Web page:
As far as what investments to pick within the umbrella of a tax-advantaged plan, he's got lots of options, but the big picture is diversification. One wants to have a little bit of everything in your portfolio. I'm not going to get into the strategies for doing that, just read the book. However, I was reassured to note that he strongly recommends being invested in one of the Asset Allocation mutual funds, which automatically balances and rebalances your money across a pre-selected range of sectors, and which in some cases can even be automatically adjusted towards a different mix the closer you get to retirement age. This just happens to be the type of funds my wife and I had recommended to us by both our financial planners a couple of years ago when we were rolling over money out of our 401K plans from previous employers to IRAs. In our 401Ks at our current employers, we like to play the market a bit, just for fun, and actually actively manage our funds, but the IRAs are on autopilot.

Which brings up something else he said that I thought was pretty cool. "Your investment strategy should be extremely boring." The exciting, flashy, type of investment that your buddy is going to tip you off to at a cocktail party isn't going to cut it for the long haul. You might pick up a good return in a short period, once, or twice, but over the long haul the best bet is to just steadily invest in a broad spectrum of stocks, bonds, etc. Dial it in and leave it alone, except to occasionally boost your contributions if you're not maxed out yet.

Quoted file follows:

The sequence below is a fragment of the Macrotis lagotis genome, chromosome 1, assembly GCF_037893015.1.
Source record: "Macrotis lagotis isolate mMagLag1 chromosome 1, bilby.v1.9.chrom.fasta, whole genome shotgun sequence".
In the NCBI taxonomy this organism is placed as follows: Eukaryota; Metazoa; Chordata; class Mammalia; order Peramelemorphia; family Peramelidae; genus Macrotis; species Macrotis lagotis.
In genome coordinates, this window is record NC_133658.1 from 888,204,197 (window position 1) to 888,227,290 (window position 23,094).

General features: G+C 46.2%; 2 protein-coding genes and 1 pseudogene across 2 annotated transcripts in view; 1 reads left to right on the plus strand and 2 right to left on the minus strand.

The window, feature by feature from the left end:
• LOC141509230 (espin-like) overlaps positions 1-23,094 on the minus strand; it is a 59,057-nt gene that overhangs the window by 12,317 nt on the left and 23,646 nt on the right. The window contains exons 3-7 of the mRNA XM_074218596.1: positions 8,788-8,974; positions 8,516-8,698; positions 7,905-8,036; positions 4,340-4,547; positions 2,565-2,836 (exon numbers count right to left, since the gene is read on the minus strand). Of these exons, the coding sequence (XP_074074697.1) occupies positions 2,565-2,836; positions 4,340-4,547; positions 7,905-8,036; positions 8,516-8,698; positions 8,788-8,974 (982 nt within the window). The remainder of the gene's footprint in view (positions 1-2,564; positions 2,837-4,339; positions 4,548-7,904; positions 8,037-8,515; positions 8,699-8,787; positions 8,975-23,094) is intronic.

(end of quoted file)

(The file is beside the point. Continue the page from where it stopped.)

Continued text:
Where I'm not too sure if I agree with him here is in his percentages. For someone my age, he's saying I should be putting 25% of my pay in a retirement plan. I'm at around half of that right now, and I think that may be sufficient. Of course, I may have a slightly different set of priorities. I'd like to enjoy some of the fruits of success now, rather than later, and I'm more interested in putting some money in an investment account that I can tap on demand, without paying any tax penalties, at any time that I want. Trying to strike a balance between having a retirement somewhat dialed in, and having sufficient cash reserves on hand to take advantage of other investment opportunities or purchasing opportunities that arise without warning. For example, if you need to buy a new car anyway, you're better off paying cash for it than financing it, in my opinion (I think Bach would agree). And, if you have plenty of cash that's in a semi-liquid state, you can take advantage of truly good deals, someone else's desperation to sell, or whatever. If you don't have cash reserves, you pay RETAIL. But that's just my personal philosophy.